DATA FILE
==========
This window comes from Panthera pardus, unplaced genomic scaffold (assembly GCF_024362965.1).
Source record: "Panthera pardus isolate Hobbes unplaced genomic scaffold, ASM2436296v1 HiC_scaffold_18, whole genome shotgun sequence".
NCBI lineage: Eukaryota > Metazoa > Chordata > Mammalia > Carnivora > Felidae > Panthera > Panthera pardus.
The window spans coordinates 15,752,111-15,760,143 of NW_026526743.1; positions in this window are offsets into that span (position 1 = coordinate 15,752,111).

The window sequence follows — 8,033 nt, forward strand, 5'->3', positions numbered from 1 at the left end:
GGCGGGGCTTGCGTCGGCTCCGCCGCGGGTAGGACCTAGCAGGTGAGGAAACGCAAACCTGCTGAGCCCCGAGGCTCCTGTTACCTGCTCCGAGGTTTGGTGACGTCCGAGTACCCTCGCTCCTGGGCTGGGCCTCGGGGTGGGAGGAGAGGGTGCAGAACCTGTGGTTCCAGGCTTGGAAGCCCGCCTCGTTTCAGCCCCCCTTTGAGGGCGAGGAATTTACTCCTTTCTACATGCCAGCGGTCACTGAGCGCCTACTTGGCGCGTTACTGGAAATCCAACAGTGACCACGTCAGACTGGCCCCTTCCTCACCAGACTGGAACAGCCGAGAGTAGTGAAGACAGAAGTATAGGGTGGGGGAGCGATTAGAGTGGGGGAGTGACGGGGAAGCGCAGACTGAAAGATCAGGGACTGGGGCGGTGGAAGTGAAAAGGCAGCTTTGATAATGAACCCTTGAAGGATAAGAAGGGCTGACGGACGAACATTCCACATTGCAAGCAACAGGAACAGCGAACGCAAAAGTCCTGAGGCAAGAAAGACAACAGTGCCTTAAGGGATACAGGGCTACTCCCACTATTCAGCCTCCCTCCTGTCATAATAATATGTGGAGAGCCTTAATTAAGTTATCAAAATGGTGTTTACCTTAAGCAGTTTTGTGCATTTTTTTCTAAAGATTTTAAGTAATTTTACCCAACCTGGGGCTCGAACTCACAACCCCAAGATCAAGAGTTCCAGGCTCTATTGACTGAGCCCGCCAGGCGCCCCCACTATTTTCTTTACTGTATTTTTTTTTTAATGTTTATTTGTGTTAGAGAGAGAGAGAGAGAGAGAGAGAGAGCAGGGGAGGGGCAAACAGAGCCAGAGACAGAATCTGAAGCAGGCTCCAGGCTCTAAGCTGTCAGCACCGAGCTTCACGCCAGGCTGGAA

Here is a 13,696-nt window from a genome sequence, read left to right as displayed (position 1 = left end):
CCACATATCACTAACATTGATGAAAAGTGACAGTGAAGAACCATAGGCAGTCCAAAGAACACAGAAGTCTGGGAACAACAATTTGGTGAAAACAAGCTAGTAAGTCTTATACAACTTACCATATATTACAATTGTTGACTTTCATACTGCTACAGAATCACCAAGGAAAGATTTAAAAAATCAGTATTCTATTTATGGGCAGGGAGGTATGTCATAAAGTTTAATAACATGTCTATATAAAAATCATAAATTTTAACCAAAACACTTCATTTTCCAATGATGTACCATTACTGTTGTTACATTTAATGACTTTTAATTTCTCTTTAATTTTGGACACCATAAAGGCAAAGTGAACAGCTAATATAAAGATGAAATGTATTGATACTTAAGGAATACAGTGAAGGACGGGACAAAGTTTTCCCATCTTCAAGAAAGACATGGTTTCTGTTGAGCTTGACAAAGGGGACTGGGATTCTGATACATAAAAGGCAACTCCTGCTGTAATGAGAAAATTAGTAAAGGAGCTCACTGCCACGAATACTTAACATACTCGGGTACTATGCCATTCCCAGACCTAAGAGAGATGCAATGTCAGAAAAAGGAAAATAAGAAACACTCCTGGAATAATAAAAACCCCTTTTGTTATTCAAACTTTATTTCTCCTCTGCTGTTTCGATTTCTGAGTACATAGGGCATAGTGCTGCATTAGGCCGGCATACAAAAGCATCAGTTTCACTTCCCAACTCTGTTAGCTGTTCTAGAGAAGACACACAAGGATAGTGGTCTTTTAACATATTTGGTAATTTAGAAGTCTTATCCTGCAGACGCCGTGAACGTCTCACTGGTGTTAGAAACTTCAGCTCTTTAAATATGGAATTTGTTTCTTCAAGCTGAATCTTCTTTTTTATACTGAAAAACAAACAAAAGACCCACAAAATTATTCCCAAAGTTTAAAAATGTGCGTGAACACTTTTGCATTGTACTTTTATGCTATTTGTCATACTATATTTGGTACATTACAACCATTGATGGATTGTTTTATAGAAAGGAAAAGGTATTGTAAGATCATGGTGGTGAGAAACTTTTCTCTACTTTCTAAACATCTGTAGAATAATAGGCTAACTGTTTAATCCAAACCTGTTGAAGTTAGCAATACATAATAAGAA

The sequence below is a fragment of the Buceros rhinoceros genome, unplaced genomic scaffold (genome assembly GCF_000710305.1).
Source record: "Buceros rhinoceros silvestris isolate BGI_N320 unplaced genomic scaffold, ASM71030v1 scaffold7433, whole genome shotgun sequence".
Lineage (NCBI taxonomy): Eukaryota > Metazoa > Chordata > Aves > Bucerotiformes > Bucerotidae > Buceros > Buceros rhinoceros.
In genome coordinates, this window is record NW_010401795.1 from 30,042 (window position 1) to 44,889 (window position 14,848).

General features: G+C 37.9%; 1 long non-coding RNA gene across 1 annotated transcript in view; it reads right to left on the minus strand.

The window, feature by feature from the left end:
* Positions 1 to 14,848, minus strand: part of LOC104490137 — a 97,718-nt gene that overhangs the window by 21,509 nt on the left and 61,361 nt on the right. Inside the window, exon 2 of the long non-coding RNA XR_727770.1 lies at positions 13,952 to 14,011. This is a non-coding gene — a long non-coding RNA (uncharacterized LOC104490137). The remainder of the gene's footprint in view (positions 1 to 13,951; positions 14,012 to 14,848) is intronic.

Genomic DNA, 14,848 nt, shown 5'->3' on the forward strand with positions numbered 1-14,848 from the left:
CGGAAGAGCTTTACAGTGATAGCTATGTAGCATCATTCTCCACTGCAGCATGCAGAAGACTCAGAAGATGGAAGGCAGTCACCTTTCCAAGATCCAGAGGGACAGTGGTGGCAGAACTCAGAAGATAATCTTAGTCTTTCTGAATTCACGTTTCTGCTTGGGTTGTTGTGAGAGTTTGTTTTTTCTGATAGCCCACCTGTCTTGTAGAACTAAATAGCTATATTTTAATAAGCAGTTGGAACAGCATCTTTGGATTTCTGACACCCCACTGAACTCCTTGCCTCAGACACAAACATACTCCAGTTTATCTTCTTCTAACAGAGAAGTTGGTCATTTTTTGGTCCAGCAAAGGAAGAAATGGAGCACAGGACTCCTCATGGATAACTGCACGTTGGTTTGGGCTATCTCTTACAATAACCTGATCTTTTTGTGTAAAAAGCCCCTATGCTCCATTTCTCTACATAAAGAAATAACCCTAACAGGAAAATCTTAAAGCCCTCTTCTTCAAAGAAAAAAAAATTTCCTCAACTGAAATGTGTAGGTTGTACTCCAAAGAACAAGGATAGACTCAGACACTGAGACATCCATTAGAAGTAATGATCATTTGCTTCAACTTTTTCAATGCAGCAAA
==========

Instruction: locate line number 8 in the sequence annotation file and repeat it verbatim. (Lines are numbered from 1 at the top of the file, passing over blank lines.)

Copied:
CCACATATCACTAACATTGATGAAAAGTGACAGTGAAGAACCATAGGCAGTCCAAAGAACACAGAAGTCTGGGAACAACAATTTGGTGAAAACAAGCTAGTAAGTCTTATACAACTTACCATATATTACAATTGTTGACTTTCATACTGCTACAGAATCACCAAGGAAAGATTTAAAAAATCAGTATTCTATTTATGGGCAGGGAGGTATGTCATAAAGTTTAATAACATGTCTATATAAAAATCATAAATTTTAACCAAAACACTTCATTTTCCAATGATGTACCATTACTGTTGTTACATTTAATGACTTTTAATTTCTCTTTAATTTTGGACACCATAAAGGCAAAGTGAACAGCTAATATAAAGATGAAATGTATTGATACTTAAGGAATACAGTGAAGGACGGGACAAAGTTTTCCCATCTTCAAGAAAGACATGGTTTCTGTTGAGCTTGACAAAGGGGACTGGGATTCTGATACATAAAAGGCAACTCCTGCTGTAATGAGAAAATTAGTAAAGGAGCTCACTGCCACGAATACTTAACATACTCGGGTACTATGCCATTCCCAGACCTAAGAGAGATGCAATGTCAGAAAAAGGAAAATAAGAAACACTCCTGGAATAATAAAAACCCCTTTTGTTATTCAAACTTTATTTCTCCTCTGCTGTTTCGATTTCTGAGTACATAGGGCATAGTGCTGCATTAGGCCGGCATACAAAAGCATCAGTTTCACTTCCCAACTCTGTTAGCTGTTCTAGAGAAGACACACAAGGATAGTGGTCTTTTAACATATTTGGTAATTTAGAAGTCTTATCCTGCAGACGCCGTGAACGTCTCACTGGTGTTAGAAACTTCAGCTCTTTAAATATGGAATTTGTTTCTTCAAGCTGAATCTTCTTTTTTATACTGAAAAACAAACAAAAGACCCACAAAATTATTCCCAAAGTTTAAAAATGTGCGTGAACACTTTTGCATTGTACTTTTATGCTATTTGTCATACTATATTTGGTACATTACAACCATTGATGGATTGTTTTATAGAAAGGAAAAGGTATTGTAAGATCATGGTGGTGAGAAACTTTTCTCTACTTTCTAAACATCTGTAGAATAATAGGCTAACTGTTTAATCCAAACCTGTTGAAGTTAGCAATACATAATAAGAA